CAMPAIGNERS gathered at Droitwich Spa train station to urge passengers to join their fight against privatisation of the UK's railways.

Members of the Droitwich and District Labour Party handed out more than 500 cards to passengers, urging them to write to Mid-Worcestershire MP Nigel Huddleston and ask for his support.

Protesters have been demonstrating at stations across the country as part of the Labour Party's Rail Rip Off campaign.

At the start of the month the price of regulated tickets (such as season tickets) went up by 1.1 per cent.

Labour councillor Alan Humphries, who sits on Droitwich Town Council, said: "I think it is dreadful the amount of money we pay for what we get.

"I would like to see him [Nigel Huddleston] support the return of the railways to public ownership but if he doesn't feel he can support that I would like to see him encouraging London Midland to improve."

Cllr Humphries said passengers were "increasingly fed up" with the standard of service they receive when travelling on the London Midland trains which run through Droitwich.

"There have been a myriad of delays already in the New Year, so it is not getting any better," said Cllr Humphries.

He added: "Over crowding and time keeping are the two major issues. People are just getting a bit disgruntled. We do not get value for money."

Droitwich MP Mr Huddleston said: "I oppose the re-nationalisation of the railways for two main reasons: first, I don’t know where the government would find the money to buy back the railways; and second, I am not convinced that services would improve as a result.

"Nationalisation of the railways would cost taxpayers billions of pounds which could only be raised by increasing taxes or cutting other public services.

"Whereas in the private sector, train operating companies have contributed billions of pounds to the public purse.

"The last five franchises let by the previous Government alone are due to pay over £9bn to the Department for Transport over the lives of their contracts.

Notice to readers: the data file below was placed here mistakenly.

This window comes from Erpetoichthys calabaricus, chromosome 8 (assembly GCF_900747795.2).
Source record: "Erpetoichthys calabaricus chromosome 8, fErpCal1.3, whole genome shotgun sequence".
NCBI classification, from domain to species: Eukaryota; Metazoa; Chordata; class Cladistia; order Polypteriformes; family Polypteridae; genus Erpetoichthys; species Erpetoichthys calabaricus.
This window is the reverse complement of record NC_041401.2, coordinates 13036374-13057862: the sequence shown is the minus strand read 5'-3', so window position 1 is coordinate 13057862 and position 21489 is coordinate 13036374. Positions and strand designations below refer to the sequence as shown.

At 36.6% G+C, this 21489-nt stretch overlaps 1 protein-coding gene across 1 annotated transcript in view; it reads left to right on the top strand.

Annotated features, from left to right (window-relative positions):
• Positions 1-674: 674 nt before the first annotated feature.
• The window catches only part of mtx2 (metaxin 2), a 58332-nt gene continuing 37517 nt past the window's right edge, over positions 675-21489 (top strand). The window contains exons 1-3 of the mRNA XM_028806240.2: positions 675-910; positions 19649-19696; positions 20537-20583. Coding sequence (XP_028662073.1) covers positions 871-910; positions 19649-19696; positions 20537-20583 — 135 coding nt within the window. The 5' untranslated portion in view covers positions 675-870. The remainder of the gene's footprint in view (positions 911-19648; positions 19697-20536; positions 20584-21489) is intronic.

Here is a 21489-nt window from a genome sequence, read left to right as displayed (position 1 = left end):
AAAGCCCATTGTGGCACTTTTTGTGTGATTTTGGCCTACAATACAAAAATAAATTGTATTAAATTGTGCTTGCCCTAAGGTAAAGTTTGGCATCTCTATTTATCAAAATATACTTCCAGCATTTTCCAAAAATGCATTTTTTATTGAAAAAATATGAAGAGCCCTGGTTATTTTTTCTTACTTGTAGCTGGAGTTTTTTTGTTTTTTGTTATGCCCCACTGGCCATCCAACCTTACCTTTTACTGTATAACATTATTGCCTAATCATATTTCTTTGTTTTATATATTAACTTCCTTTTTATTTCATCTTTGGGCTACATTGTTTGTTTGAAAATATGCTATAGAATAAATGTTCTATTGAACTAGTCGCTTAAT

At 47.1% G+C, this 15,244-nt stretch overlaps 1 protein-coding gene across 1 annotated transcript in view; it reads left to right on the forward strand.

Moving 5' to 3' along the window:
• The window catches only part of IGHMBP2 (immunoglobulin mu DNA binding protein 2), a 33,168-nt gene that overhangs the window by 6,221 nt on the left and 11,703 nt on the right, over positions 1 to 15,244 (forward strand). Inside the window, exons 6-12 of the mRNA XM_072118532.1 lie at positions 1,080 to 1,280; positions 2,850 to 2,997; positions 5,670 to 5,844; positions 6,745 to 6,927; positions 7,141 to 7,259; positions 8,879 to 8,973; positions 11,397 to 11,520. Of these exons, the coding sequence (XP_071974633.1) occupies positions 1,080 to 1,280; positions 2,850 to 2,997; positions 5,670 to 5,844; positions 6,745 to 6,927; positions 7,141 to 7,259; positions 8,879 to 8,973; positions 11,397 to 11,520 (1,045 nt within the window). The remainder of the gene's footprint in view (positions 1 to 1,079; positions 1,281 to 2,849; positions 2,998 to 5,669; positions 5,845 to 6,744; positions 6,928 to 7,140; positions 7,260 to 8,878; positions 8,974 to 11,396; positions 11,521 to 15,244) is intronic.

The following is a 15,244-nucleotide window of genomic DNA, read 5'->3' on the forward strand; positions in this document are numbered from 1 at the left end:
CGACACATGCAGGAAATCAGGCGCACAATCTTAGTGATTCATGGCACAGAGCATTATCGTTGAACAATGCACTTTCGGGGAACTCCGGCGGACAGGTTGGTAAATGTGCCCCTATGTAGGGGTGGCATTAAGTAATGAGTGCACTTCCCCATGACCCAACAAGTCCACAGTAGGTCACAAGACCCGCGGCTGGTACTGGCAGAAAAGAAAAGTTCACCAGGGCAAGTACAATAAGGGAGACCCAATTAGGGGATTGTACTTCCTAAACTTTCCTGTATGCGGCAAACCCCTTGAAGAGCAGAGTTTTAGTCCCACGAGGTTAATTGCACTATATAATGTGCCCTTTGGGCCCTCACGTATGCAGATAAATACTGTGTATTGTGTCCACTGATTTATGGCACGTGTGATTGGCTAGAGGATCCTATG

"Since privatisation, annual rail passenger journey growth has averaged almost 4 per cent (compared to under 1 per cent per cent over the previous 60 years) and the number of passenger journeys has more than doubled.

"On a network roughly the same size as 15 years ago there are now 4,000 more services a day, passenger satisfaction scores have improved and are at a higher level now than when first collected in the late 1990s.

"While local rail services are far from ideal, significant improvements in services are planned over the coming years including a new Worcestershire Parkway Station, expanded parking at stations, station improvements and more frequent and faster services to key cities.

"I will continue to work with all interested parties to fight for improved services but I don’t think nationalisation is the answer at all."

Francis Thomas, head of corporate affairs at London Midland, admitted the service had suffered during November and December, due in part to stormy weather.

He said: "Autumn is the worst time to run trains. Apologies if people have been delayed or had less than comfortable journeys.

"Over Christmas and New Year our performance has shot back up. 90 per cent of all our trains run on time over Christmas and New Year.

"The issue we have seen in the last eight years is demand has grown by 40 per cent.

"More people than ever want to travel by train, but until we see electrification schemes completed in other parts of the country, because we are on a diesel route throughout Hereford and Worcester, we have to wait patiently until diesel trains become available."

What do you think? Let us know by tweeting @worcesternews or emailing